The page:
The defendant, citing the fact that in the extradition papers he is described by certain persons as "El Chino," the Chinaman, claims that he has been victimized by racial discrimination and that he will be tortured if extradited. Any claim that the prosecution in Mexico is improperly motivated or that he will be tortured can only be addressed by the Secretary of State, once this Court fulfills its narrow obligation to ascertain whether Mexico has shown probable cause for the defendant's arrest. Ordinola v. Hackman, 478 F.3d 588, 604-05 (4th Cir.), cert. denied, 128 S.Ct. 373 (2007); Hoxha v. Levi, 465 F.3d 554, 563-64 (3d Cir. 2006).*fn2 See also Munaf v. Geren, 128 S.Ct. 2207, 2225 (2008) (concern that transfer of petitioners to Iraqi custody would lead to torture was serious but was to be addressed by the political branches, not the judiciary); Kiyemba v. Obama, 561 F.3d 509, 514 (D.C. Cir. 2009).
Article 5 of the Treaty provides the following: "Extradition shall not be granted when the offense for which it is requested is political or of a political character." Treaty, Art. 5, ¶ 1. Using an unfortunate "kitchen sink" approach, defendant, charged in Mexico with drug, firearm and money laundering offenses, attempts to avail himself of this exception. Defendant's counsel asserts:
Pursuant to both the treaty and Convention, an Extradition being politically motivated shall be barred. Petition should be dismissed. As a matter procedures, the U.S. prosecutors may need to show cause to this Honorable Court why this Mexican Extradition request against "El Chino" should not be returned to Mexican Government for impermissible mis-identification as well as for apparent racial discrimination. Noticeably, in deciding the issue of sufficiency of extraditibility, according to both the Treaty and the Convention, it is the law of the requested State which governs. The law of the United States has long outlawed any racial discrimination, such as using humiliating and insulting racial slur to misidentify the suspect of alleged criminality. [#25] at 8.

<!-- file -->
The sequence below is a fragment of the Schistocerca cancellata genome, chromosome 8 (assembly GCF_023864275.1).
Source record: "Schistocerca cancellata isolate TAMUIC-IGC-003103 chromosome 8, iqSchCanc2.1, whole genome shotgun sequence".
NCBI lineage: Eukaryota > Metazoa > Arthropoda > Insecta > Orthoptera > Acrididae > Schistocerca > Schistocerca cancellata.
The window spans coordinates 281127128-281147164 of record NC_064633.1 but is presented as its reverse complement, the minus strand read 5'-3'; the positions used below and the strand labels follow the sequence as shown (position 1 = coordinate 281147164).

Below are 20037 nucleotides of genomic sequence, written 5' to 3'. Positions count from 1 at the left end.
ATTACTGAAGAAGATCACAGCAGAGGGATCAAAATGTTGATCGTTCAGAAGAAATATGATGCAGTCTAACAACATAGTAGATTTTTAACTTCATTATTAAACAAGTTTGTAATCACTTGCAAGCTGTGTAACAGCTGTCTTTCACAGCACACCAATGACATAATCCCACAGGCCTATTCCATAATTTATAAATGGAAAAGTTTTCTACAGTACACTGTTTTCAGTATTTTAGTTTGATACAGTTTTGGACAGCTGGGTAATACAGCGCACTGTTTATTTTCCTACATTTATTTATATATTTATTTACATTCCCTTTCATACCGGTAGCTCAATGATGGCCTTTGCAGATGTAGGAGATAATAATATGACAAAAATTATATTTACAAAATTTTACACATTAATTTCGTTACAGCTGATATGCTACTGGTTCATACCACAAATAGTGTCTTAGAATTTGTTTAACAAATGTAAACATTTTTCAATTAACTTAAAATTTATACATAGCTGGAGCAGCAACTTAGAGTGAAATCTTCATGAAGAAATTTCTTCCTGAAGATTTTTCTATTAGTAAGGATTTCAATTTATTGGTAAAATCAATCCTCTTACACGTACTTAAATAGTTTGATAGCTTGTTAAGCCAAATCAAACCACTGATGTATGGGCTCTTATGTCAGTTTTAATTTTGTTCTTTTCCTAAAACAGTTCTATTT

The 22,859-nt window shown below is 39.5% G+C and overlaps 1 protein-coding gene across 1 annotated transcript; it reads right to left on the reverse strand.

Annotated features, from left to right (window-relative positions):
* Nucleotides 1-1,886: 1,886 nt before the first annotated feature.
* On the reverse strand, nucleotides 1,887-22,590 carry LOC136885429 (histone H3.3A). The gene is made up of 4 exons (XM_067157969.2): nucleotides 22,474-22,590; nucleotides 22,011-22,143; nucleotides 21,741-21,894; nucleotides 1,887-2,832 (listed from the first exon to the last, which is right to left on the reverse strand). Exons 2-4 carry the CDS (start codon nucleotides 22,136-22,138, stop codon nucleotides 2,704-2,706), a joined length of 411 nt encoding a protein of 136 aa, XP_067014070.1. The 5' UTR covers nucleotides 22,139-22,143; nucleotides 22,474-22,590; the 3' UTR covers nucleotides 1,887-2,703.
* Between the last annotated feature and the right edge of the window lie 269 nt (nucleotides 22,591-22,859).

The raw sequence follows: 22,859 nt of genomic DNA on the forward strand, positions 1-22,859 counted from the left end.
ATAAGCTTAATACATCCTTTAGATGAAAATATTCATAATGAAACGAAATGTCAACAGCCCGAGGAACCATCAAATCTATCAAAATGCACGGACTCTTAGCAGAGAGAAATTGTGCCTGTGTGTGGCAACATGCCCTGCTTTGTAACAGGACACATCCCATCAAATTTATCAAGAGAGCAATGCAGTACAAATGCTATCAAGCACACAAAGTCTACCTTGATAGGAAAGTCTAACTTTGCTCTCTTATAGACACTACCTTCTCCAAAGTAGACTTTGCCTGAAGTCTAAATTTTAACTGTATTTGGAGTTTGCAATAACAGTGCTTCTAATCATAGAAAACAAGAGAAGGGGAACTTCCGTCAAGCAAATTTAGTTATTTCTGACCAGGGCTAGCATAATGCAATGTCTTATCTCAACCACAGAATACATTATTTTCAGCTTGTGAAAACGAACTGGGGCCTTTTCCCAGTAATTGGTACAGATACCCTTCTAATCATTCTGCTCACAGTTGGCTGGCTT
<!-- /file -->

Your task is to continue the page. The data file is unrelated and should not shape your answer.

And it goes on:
This statement confuses an offense of a political character with the supposed motivation of the demanding State and seems to argue that, since American law prohibits racial discrimination, a discriminatory motive renders the crimes charged in Mexico "political." That is absurd and, as just explained, the demanding State's motive in seeking extradition (assuming it could be divined) is irrelevant.
In any event, to invoke the exception in the treaty, defendant has to show that at the time of the alleged offense there was a violent political disturbance such as war, revolution, or rebellion and that the offense was committed in the course of and incidental to the violent political disturbance. Ordinola, 478 F.3d at 611 (Traxler, J., concurring) ("Virtually every court to encounter the question of whether the alleged crime is a relative political offense has applied this two-pronged test."). See, e.g., Barapind v. Enomoto, 400 F.3d 744, 750 (9th Cir. 2005) (en banc) ("To determine whether the political offense doctrine bars extradition, we apply a two-prong incidence test. For a crime to qualify as one of a political character . . . there must be: (1) the occurrence of an uprising or other violent political disturbance at the time of the charged offense, and (2) a charged offense that is incidental to in the course of, or in furtherance of' the uprising.") (internal quotations omitted); Escobedo v. United States, 623 F.2d 1098, 1104 (5th Cir. 1980) ("This circuit defines a political offense under extradition treaties as an offense committed in the course of and incidental to a violent political disturbance, such as war, revolution and rebellion. An offense is not of a political character simply because it was politically motivated.") (citations omitted). Obviously, defendant cannot even pretend to meet these requirements.